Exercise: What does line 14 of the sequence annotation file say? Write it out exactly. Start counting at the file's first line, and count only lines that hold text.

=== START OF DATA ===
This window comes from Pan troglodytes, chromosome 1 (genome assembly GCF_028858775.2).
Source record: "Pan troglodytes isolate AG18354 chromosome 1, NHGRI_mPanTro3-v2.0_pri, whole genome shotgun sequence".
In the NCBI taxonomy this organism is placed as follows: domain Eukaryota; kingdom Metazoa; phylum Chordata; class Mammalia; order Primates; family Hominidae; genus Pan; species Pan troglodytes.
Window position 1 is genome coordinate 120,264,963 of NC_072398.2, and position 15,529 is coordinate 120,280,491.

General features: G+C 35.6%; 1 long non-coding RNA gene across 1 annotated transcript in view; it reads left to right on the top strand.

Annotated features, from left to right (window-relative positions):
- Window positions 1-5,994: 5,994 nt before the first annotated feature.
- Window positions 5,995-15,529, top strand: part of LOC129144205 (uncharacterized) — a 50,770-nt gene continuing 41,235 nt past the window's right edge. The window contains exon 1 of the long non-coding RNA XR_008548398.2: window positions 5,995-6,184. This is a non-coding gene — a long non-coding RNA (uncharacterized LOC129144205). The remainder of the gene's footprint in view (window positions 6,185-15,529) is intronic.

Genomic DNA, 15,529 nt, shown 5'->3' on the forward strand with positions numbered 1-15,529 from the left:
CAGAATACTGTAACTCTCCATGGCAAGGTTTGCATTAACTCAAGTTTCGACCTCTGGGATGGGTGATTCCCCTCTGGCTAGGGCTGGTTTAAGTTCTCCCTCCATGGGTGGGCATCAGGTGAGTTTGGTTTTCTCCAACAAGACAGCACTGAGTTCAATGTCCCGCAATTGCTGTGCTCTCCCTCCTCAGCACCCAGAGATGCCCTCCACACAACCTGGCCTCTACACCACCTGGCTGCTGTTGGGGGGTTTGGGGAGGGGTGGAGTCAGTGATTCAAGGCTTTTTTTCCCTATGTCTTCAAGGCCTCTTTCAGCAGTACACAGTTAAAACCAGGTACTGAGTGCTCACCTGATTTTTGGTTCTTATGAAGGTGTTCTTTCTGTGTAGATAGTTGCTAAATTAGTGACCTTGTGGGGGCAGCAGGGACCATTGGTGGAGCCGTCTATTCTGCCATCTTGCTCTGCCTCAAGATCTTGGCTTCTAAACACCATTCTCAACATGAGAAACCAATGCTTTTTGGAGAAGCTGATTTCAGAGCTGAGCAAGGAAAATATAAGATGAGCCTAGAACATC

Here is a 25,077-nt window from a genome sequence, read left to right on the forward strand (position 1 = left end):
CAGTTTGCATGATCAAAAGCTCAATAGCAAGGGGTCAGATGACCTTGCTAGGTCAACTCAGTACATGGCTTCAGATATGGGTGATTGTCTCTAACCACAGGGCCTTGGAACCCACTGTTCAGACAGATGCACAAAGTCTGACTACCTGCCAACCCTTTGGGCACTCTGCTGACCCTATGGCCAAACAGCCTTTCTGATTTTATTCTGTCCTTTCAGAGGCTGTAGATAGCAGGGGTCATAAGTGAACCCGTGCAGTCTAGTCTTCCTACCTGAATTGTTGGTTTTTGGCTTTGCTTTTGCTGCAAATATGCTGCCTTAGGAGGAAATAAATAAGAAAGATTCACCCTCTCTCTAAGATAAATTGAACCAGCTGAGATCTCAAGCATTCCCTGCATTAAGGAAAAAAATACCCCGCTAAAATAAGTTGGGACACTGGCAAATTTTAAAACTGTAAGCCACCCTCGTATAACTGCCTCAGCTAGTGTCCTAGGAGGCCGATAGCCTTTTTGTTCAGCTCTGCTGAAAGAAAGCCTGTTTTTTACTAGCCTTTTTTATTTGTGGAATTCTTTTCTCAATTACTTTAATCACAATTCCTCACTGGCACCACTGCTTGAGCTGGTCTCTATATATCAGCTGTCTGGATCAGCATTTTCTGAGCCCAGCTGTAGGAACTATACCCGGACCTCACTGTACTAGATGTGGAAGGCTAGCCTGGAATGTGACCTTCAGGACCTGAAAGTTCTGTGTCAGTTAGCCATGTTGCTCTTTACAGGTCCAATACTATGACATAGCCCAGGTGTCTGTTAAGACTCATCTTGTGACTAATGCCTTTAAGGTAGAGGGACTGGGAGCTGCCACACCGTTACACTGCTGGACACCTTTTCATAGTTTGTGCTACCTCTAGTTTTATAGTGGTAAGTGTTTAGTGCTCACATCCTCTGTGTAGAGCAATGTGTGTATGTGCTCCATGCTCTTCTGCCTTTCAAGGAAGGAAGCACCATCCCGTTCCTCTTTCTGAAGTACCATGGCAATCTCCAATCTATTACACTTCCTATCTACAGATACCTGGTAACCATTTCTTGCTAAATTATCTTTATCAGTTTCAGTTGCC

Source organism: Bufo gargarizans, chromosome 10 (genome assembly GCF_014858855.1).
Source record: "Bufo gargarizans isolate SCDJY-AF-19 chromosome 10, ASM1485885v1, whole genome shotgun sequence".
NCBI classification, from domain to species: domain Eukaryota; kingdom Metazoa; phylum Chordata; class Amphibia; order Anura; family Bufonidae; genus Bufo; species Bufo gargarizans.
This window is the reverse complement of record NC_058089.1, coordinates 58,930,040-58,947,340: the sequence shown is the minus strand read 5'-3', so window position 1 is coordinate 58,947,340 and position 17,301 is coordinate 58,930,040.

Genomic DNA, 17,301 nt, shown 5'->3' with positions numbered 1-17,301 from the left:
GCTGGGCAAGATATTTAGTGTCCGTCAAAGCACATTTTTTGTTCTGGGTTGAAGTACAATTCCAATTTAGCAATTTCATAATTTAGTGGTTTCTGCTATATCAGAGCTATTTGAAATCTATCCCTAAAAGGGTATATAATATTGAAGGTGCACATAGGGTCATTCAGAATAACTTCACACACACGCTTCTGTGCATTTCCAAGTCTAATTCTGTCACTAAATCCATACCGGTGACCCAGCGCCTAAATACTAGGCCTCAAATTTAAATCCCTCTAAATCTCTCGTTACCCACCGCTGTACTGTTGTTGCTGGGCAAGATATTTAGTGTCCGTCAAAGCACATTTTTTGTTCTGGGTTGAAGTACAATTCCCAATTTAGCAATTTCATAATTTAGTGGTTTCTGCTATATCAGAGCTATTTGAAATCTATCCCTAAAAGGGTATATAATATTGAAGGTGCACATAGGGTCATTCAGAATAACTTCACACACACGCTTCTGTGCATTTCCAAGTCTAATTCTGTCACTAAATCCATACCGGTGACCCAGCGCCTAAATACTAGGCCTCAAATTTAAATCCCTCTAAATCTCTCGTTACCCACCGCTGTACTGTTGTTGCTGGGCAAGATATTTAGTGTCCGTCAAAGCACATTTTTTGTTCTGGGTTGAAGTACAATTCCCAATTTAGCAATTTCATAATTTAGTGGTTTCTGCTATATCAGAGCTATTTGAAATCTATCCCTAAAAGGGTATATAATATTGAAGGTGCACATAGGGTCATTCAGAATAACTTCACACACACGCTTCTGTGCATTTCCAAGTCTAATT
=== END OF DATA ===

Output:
Source record: "Bufo gargarizans isolate SCDJY-AF-19 chromosome 10, ASM1485885v1, whole genome shotgun sequence".